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29 April 2010


I worked for a year for an Eisenhower-related commission and found this fascinating. Not just the Ambrose part, but the fact that they have so much detailed information about Ike's schedule even during his retirement.

I found that super interesting too. I really know very little about Eisenhower (sum total of my knowledge: military man, interstate highways, military-industrial complex) but that article actually made me want to read more about him. Talk about organized. I was also a little surprised that it took so long for this type of information to come to light, too--I suppose there's just no time to check every scholar's claim that they've spent "hundreds" of hours interviewing someone.

I love this post coupled with the bereavement book below. You are on a high (or would that be a low?) Have owned the Ambrose Lewis and Clark since it came out and still have not cracked it open. I have a great marriage (if I do say so myself) and held off a long time before I read the Didion book. I was afraid it would be too devastating, but I loved it. Can't picture the Rosenblatt, partly because I don't have kids, which makes a big difference in coping with a sudden death.

I don't know whether you'd term it a high or low but I definitely got way more of a happy buzz than I should have from the Ambrose news. I am a terrible, little person. But I can't help it. I have to take my chuckles where I finds 'em.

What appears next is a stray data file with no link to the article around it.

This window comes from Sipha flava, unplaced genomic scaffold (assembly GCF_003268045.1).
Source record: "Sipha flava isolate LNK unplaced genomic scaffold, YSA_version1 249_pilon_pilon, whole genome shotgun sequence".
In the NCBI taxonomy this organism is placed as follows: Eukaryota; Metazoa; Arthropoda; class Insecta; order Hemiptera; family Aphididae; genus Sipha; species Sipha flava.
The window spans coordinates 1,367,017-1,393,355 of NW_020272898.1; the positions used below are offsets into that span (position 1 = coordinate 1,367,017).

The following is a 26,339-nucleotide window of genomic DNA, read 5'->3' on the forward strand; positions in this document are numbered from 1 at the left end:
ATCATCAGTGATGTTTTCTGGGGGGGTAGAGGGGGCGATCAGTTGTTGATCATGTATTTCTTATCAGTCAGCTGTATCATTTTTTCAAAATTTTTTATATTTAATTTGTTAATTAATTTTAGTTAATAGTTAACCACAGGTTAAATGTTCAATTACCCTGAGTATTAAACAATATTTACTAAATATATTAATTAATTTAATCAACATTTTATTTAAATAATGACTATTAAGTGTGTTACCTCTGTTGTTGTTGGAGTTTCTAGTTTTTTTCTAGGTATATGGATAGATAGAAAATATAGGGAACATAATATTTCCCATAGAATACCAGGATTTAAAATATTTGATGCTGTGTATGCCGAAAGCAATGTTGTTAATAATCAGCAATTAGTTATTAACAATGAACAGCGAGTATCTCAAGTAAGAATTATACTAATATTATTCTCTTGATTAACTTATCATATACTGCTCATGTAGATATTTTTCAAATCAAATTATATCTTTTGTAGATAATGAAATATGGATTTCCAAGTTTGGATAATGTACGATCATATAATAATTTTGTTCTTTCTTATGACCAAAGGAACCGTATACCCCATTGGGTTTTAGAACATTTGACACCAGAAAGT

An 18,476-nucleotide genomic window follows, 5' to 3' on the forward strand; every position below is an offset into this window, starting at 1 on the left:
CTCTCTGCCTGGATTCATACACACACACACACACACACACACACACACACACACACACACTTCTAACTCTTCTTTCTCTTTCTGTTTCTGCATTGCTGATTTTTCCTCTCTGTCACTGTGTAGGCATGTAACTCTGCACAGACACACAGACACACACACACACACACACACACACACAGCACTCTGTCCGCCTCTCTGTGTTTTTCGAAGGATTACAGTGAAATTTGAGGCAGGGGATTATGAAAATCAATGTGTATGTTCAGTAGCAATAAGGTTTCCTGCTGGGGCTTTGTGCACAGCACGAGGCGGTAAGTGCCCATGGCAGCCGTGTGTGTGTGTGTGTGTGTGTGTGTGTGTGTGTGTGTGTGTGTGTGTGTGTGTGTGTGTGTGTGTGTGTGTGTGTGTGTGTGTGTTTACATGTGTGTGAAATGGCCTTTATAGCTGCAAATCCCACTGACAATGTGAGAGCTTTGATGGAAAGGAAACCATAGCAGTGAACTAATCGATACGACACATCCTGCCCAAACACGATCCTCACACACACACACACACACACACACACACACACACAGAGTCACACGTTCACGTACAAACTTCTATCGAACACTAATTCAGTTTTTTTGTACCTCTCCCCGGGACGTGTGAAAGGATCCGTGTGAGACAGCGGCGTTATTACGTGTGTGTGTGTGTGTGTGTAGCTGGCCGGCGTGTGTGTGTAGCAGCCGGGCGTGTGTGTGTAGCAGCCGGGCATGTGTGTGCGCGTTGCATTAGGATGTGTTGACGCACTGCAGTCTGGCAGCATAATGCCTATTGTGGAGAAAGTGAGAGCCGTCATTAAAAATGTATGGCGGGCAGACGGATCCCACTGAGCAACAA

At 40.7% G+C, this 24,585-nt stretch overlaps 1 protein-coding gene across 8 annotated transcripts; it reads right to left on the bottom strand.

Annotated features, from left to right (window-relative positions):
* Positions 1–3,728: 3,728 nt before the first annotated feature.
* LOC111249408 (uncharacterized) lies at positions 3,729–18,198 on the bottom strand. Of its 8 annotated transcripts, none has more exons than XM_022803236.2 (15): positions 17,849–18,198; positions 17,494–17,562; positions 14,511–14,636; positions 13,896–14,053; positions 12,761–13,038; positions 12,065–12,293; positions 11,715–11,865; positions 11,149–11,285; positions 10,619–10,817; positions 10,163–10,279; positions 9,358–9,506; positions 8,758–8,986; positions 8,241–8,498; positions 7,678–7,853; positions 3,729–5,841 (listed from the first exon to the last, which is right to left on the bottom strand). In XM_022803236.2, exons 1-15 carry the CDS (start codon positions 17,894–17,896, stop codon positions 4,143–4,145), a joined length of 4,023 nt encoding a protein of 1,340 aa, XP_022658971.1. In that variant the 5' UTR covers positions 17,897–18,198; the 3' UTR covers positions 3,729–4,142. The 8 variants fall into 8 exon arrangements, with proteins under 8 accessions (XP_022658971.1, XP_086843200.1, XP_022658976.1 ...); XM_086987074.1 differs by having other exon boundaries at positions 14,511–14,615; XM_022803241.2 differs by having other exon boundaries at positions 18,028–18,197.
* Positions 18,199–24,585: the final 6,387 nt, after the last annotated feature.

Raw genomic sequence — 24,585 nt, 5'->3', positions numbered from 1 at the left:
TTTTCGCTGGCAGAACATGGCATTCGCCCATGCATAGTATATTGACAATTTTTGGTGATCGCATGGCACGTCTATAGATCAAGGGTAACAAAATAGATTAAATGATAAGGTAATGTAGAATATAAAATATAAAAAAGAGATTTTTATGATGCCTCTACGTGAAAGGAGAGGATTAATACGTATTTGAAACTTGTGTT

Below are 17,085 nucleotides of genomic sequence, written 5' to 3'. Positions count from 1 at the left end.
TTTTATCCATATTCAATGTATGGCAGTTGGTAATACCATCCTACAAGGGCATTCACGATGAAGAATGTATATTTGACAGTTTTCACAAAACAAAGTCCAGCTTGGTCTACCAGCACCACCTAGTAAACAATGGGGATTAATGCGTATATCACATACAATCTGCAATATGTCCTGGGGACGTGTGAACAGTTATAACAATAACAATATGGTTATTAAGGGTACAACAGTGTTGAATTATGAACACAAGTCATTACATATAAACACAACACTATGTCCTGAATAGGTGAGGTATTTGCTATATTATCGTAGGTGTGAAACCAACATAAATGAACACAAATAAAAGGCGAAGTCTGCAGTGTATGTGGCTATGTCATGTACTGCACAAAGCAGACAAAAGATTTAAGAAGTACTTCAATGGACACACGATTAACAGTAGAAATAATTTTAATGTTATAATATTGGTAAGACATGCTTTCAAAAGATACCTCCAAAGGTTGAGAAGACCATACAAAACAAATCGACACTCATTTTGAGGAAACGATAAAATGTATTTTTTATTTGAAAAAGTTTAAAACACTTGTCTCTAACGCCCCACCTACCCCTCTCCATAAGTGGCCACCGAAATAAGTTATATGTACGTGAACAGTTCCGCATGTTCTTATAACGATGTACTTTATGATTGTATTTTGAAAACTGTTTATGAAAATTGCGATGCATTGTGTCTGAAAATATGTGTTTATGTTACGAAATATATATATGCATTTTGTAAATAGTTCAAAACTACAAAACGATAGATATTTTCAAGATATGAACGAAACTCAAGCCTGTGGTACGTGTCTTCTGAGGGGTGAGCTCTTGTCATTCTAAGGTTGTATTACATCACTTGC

I have Didion's Year of Magical Thinking back from the library right now and am going to re-read it; I'm thinking it may actually be a book I buy. I don't know why I find that Didion/Dunne partnership so fascinating, but I do--I'm glad you loved it too (and I'm glad you have a great marriage--always nice to hear in a world where a lot of marriages are emphatically not great).

The Ambrose news was shocking but not that surprising when you think about it. Cheaters cheat. It's kind of annoying that he is still venerated but I suppose since he's dead it doesn't matter *that* much. Jack Shafer, the press columnist at Slate, is great on plagiarism, BTW, if you get your schadenfreude kicks that way (I do, so I'm not passing judgment). He hasn't written about this latest Ambrose thing but he was great recently on Gerald Posner, author (or should I say "author") of Miami Babylon, who was busted plagiarizing for The Daily Beast. It's all a reminder that doing this stuff right is damned hard work -- and those who do should get credit. Those who don't deserve to be publicly shamed.

Oh, I didn't think the Ambrose news was shocking at all. I have always thought and continue to think that he was a type of war profiteer, and profiteers of any kind will do whatever it takes to keep the good times going.

Thanks for the Jack Shafer tip. I'm going to check it out. You're right about this writing and research stuff being work--it's hard enough to get at the truth even when trying, after all. Faulty memories in memoirs are one thing--but in historical research, our standards should be a bit higher. Or at least they would be in a perfect world, if we all had a bit more time and resources to dedicate to tracking down these types of details. I say kudos to the person who discovered the discrepancy in interview hours and outed it!

Plagiarists seem to be coolly thinking: "The reading public is so dumb; they'll never notice." Wrong!

Well, I think they think that, and also that no one has any time to check all this stuff anymore (and I think they're largely right on that). I think they also subscribe to the George W. Bush school of truth-telling: "Just keep saying it, and it will BECOME true."

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